I’ve never had so many people helping me succeed.  It’s pretty amazing.  If you have a weakness, your career counselors, classmates, and professors will help you strengthen that skill set.  The people at Fisher – both past and present – support one another and want to see each other succeed.  The Fisher Family is one of the things that most defines Fisher, and what makes it so special.


P&G Case Competition

As I write this its P&G Case Competition Eve – our teams are assembled, the 2nd years have given us the Competition run down/inside info. Claudel Nisingizwe, Christian Medeiros, Alison Schwalbe and I have joined forces to create the greatest super team since the Silver Snakes…

Wouldn’t it be nice if case competitions involved unfortunate headgear and giant talking rocks… food for thought P&G think it over.

Anyway, there will be eight teams of four competing in the competition, and on Thursday 9/25 we’ll be presented with the case at 3:00pm and have until 9pm to put together a full presentation. At 9pm, we turn the slides in and no changes can be made. The next day, Friday 9/26 we reconvene at 12:00pm and the rumble begins.

But for now we wait.

Procter and Gamble is one of the largest consumer packaged goods companies in the world, and we are lucky enough to have them on campus recruiting. Every year they host a case competition on Fisher’s campus for 1st year MBA students competing for glory, prestige, and a chance at business school immortality… or at the very least something cool to put on your resume. It really is a pretty special opportunity though – not only do we get to network with professionals from one of the most successful companies in the world, but we also get the chance to apply what we’ve learned in the classroom thus far to a real world problem. Granted we’re only a few weeks in, but they seem to find a way to really pack things in. Send out some good vibes for our team, and I’ll be sure to do a post P&G competition update.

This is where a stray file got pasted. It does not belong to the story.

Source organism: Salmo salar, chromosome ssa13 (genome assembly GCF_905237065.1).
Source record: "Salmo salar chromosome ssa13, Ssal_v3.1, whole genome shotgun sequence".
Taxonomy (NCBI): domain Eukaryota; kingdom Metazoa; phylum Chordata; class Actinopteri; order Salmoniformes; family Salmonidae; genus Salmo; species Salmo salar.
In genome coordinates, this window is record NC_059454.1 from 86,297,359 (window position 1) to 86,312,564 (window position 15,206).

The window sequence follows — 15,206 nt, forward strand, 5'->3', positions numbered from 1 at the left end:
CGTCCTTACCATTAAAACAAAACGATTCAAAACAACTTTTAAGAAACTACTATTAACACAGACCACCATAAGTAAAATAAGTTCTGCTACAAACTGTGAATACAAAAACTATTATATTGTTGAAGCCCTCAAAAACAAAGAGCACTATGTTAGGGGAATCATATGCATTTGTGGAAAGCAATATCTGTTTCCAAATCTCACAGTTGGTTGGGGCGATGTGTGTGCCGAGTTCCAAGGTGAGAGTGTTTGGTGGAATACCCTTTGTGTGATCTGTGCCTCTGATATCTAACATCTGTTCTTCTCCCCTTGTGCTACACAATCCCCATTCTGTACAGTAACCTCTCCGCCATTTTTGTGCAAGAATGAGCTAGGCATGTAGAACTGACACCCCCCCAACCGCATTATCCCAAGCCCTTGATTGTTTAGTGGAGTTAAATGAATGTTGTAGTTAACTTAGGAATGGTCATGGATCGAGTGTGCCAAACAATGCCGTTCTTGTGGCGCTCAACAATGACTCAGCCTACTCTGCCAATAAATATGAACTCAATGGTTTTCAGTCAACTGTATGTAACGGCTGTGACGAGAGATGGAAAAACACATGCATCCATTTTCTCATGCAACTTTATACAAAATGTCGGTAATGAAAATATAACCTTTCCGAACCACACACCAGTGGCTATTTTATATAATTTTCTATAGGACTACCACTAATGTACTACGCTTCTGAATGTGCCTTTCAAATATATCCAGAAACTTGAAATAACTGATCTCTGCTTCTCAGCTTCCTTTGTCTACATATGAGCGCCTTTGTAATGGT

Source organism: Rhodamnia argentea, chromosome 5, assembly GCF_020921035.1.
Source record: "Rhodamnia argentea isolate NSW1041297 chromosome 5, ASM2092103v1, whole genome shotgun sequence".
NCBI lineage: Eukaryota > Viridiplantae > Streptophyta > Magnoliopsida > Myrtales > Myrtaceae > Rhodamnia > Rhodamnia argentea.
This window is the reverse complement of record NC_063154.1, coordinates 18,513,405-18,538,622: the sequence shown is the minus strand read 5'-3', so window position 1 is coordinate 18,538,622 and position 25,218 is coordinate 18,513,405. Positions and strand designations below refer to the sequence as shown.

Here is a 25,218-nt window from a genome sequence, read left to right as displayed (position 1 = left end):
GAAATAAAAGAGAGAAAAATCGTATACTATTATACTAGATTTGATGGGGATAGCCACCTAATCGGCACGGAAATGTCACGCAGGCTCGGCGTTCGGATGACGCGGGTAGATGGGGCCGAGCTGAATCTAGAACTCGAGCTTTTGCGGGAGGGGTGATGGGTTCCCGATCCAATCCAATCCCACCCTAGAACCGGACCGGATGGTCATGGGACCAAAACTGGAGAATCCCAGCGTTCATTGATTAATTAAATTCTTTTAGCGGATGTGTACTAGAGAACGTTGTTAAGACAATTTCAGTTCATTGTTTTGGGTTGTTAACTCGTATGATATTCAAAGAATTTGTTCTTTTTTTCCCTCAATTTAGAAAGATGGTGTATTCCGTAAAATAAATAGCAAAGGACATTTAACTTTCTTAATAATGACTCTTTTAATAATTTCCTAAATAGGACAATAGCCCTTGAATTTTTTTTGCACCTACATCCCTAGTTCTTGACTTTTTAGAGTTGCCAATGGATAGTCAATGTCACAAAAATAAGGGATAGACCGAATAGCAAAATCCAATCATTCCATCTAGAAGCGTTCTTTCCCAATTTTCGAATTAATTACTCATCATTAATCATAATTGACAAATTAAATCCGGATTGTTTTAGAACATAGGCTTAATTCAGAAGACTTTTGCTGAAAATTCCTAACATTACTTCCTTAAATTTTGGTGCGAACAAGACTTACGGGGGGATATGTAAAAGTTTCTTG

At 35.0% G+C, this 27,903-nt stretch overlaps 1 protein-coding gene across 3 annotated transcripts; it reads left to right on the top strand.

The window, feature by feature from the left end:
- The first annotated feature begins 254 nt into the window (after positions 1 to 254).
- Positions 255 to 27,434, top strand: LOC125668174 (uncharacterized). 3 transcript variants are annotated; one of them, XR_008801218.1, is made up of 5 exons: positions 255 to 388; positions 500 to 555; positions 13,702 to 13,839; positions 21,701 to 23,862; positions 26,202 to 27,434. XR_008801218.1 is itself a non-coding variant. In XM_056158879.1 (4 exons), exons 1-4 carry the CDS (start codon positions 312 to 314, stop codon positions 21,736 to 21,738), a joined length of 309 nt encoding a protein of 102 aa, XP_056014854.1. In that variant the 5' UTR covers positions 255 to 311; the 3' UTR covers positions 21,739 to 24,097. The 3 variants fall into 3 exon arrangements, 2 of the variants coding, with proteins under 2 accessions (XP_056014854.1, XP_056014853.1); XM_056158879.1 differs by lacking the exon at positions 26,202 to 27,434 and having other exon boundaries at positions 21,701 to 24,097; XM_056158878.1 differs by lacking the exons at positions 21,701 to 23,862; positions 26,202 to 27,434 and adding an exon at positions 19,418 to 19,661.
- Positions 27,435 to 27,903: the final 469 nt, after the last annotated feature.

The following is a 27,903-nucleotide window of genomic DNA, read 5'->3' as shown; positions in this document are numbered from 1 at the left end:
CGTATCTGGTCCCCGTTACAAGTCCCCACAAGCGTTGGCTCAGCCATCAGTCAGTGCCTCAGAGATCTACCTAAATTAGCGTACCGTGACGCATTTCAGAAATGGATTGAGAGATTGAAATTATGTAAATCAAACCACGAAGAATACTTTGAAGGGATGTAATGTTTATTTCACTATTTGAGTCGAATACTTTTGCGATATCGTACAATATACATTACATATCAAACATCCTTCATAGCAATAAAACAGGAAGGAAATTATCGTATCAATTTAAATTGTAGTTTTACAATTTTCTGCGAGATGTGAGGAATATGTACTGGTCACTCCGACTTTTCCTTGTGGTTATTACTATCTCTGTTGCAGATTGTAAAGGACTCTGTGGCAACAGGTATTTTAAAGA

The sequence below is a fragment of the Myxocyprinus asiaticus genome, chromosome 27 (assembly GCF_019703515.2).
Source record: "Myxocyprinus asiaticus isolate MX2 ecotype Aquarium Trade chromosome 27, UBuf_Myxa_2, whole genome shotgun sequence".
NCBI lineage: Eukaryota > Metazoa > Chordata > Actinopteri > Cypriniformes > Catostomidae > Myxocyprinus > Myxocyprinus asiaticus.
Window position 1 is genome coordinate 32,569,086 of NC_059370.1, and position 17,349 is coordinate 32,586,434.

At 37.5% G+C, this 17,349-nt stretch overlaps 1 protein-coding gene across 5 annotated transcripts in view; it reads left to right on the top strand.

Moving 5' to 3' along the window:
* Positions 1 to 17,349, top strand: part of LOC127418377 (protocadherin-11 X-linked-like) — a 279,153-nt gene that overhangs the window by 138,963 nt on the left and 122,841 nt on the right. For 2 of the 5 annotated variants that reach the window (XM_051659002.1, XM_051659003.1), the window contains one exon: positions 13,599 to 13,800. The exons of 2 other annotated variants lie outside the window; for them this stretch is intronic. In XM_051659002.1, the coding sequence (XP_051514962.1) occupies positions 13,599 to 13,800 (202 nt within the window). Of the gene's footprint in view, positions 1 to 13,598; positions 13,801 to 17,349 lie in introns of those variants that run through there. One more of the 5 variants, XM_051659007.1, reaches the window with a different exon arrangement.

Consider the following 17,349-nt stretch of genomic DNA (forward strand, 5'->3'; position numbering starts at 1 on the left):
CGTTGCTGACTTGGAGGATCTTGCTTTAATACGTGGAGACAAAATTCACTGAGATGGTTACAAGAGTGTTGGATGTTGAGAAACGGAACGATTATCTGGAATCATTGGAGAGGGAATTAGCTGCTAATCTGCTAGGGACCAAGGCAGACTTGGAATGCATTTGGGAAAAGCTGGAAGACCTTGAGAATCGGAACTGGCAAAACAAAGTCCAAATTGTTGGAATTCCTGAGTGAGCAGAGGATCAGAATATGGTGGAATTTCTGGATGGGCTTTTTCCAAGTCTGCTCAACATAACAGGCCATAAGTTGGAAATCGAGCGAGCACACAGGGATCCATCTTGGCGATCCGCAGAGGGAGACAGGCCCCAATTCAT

Recruiting Tips

At this point in the MAcc program, students are finishing midterm exams and are in the midst of first-round interviews for full-time positions at public accounting firms. The first seven-week term of the program been certainly been a whirlwind, so this is a good opportunity to sit back and reflect on all that has been happening as well as share some advice for future students.

Here are my 5 Recruiting Rs:

#1: Reflect
Use the opportunity of upcoming interviews to think about yourself and your experiences. Not only are these reflections useful to answer behavioral questions during interviews (“tell me about a time when…”), but they are also incredibly helpful when having conservations with recruiters at pre-interview recruiting events. It helps you to articulate your story and communicate to others what you are looking for in a company.